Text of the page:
Challenged by a small corporate market and the lack of a large established fan base due to its expansion club status, New Mexico United chose to use its most valuable sponsorship asset to drive interest in the club.
While most soccer clubs traditionally have one sponsor across the front of all of its jerseys, the USL Championship club split its jersey sponsorship into home and away.
For the away kit, New Mexico United signed a deal with New York-based finance company KraneShares, while at home brought on Meow Wolf, an art collective.
The dual jersey deal was meant to activate a typically static asset in a new way, said majority owner Peter Trevisani, who also serves as the team’s president and CEO.
“When you’re going out to an audience, that audience changes in different stadiums,” Trevisani said. “Why only have one sponsor? Half the time, we’re not addressing our marketplace. KraneShares market isn’t New Mexico, but it’s absolutely Los Angeles, Las Vegas, Portland, and Seattle.”
“For home, we’re able to have an art collective that is in line with our message to elevate New Mexico and push it forward in a way that’s authentic,” he added. It should be noted Trevisani, a former finance executive, was an early investor in Meow Wolf.
Home and away uniform sponsors aren’t a wholly new idea, said Chris Lencheski, CEO of Winning Streak Sports, a licensed products company. Among other creative static activations, Lencheski noted teams in the U.K. have even sold the interior of the jersey for when a player scores and takes it off.
“It’s a small market, they need to be innovative,” said Lencheski, who’s previously served in front offices, including ownership roles. “All things being equal, it’s an inventive way to get awareness to the partners and get more money out of the same product.”
However, the dual jersey sponsors addressed a different business challenge for New Mexico United rather than just generating more revenue.
Without any major corporations in New Mexico or a fanbase large enough to draw in significant dollars from an out-of-market sponsor, Trevisani said the two jersey deals brought in what likely would be market value for one. Before the inaugural season, he told the Albuquerque Business Journal they were both six-figure relationships but declined to expand on them with FOS, focusing on the “derivative value.”
“In terms of market value, Meow Wolf wasn’t as concerned about the cash; it wasn’t that kind of transaction,” he said. “The front of the jersey wasn’t just a billboard, but a two-way relationship, not just pushing a brand forward but saying something about what we are as a team.”
Trevisani added, “It shouldn’t necessarily be the highest bidder. Dollars are important to us, but it’s almost never a number one priority for us.”
Instead, the team hoped the local connection and artistic approach with Meow Wolf would bring in plenty of derivative dollars from ticket sales and merchandise sales. Trevisani said the jerseys and other merchandise had been sent across the globe.
Whether the home kit deal was a reason or not, New Mexico United was tops in the USL in attendance, averaging 12,693 fans per game.
It also ranked near the top in merchandise sales while sitting near the bottom in sponsorship dollars.
“Why do you wear team gear? You’re saying something about yourself, too,” he said. “[Teams in smaller markets] are better off promoting brands that capture the same ethos. You get a deeper connection from your fanbase.”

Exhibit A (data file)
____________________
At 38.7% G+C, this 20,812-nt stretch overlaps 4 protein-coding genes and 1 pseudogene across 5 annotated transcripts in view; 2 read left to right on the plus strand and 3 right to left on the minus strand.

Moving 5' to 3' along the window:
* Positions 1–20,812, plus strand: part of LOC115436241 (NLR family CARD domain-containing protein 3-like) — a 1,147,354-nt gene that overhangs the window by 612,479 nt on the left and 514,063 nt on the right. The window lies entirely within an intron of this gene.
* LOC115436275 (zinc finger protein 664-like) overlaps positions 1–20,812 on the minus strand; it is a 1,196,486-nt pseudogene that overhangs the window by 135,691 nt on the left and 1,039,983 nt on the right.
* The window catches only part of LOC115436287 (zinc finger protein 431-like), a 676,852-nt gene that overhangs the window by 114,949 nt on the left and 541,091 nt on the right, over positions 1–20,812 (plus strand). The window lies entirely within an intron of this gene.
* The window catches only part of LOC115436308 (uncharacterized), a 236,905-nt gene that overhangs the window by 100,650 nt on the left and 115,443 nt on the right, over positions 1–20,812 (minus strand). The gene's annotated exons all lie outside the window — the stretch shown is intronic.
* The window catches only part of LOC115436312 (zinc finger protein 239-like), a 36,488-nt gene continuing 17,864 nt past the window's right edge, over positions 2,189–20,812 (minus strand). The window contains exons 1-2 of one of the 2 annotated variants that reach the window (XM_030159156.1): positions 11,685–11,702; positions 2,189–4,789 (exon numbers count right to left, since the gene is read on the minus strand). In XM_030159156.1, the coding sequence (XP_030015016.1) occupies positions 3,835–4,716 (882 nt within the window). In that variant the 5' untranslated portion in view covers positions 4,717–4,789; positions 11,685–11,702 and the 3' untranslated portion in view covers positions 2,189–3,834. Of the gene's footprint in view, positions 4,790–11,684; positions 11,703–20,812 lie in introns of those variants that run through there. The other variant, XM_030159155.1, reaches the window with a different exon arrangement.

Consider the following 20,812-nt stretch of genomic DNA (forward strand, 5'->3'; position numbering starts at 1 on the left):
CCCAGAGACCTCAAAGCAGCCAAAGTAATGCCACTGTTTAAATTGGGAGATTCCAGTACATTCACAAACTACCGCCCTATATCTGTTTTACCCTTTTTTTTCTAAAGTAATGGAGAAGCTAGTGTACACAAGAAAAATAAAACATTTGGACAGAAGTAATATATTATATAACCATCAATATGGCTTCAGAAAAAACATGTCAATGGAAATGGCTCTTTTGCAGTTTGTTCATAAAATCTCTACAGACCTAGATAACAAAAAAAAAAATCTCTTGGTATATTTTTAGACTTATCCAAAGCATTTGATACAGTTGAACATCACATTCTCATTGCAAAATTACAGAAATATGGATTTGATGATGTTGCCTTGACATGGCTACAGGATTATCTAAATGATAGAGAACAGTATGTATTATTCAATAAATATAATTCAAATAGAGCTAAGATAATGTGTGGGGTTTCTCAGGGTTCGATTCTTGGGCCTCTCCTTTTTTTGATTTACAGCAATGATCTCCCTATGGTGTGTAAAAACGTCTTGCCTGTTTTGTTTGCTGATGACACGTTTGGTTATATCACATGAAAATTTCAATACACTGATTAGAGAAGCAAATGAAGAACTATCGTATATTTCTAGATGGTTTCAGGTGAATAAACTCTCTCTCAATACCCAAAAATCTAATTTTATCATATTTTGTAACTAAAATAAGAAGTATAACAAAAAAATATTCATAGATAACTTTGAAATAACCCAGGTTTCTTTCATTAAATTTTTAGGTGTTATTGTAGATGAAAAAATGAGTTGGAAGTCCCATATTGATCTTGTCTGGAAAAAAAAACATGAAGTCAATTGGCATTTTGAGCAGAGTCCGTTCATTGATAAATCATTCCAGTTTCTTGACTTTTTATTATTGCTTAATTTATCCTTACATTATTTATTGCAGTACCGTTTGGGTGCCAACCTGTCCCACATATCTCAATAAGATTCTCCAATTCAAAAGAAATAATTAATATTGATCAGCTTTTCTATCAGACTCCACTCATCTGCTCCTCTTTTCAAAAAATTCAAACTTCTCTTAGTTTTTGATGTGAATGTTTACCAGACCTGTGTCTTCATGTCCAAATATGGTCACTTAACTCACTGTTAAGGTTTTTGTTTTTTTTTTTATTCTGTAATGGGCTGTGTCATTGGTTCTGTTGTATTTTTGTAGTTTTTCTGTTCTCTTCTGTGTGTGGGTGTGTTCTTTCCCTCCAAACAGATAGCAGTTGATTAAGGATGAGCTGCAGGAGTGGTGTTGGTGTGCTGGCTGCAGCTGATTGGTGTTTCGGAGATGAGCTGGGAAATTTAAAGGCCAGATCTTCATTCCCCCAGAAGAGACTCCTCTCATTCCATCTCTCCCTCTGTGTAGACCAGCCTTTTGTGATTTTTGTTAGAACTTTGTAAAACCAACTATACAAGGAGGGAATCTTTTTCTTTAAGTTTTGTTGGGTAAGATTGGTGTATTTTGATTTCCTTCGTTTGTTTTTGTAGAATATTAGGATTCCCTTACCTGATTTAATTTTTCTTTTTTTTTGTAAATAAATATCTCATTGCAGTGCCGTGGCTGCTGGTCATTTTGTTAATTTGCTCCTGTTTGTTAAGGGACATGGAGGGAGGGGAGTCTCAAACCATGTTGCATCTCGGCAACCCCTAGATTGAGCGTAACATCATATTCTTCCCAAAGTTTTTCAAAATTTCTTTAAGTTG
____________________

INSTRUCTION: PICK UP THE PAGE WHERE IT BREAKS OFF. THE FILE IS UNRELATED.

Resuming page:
Eventually, Trevisani said he might try to put numbers to his theory. Still, for now, his belief is the incremental jersey sales and ticket sales from fans has made up the difference in sponsorship dollars the team might have left on the table. For now, he’s happy believing in the exponential impact adding fans has to New Mexico United’s bottom line.
“Each fan doesn’t always provide the same amount of value, you hit certain tipping points,” he said. “When you have a team drawing 5,000 people a game and then drawing 10,000 fans a game, that’s twice the people, but what’s that worth? I’d say more than double.”
Those dedicated fans will be more passionate brand ambassadors in the community with a sense of team ownership, Trevisani said. In a market often shrouded with negative economic news and consistently on “bad lists,” Trevisani said New Mexico United maybe shouldn’t even exist on paper.
“You get a sense of pride and commitment for each other,” he said. “How do you measure the size of a heart? If they think it’s important enough, they’ll support it. To the extent people have incremental money, they’re shifting dollars to support the team and themselves.”
With such a positive and rabid fanbase now built up heading into the second season, whenever the jersey deals are up, Collegiate Sports Management Group Chief Operating Officer Ray Katz believes the initial deals could pay dividends.
“He’s created a jump ball,” Katz said. “Both jersey sponsors will activate their sponsorship, and most likely find that there is a very favorable return on investment. At some point, there could be a bidding war for a consolidated single sponsor position.”
Katz’s company mostly focuses on small market college teams and other schools outside the Power 5 conferences. He said while smaller markets can present more labor-intensive opportunities for marketers, that can pay off with more opportunities to connect intimately with a consumer base.
“There are no casual fans for New Mexico United like there are no casual fans for Morehouse and Clark colleges,” he said. “All the fans are avid fans with strong brand loyalty. That’s what rings the cash register.”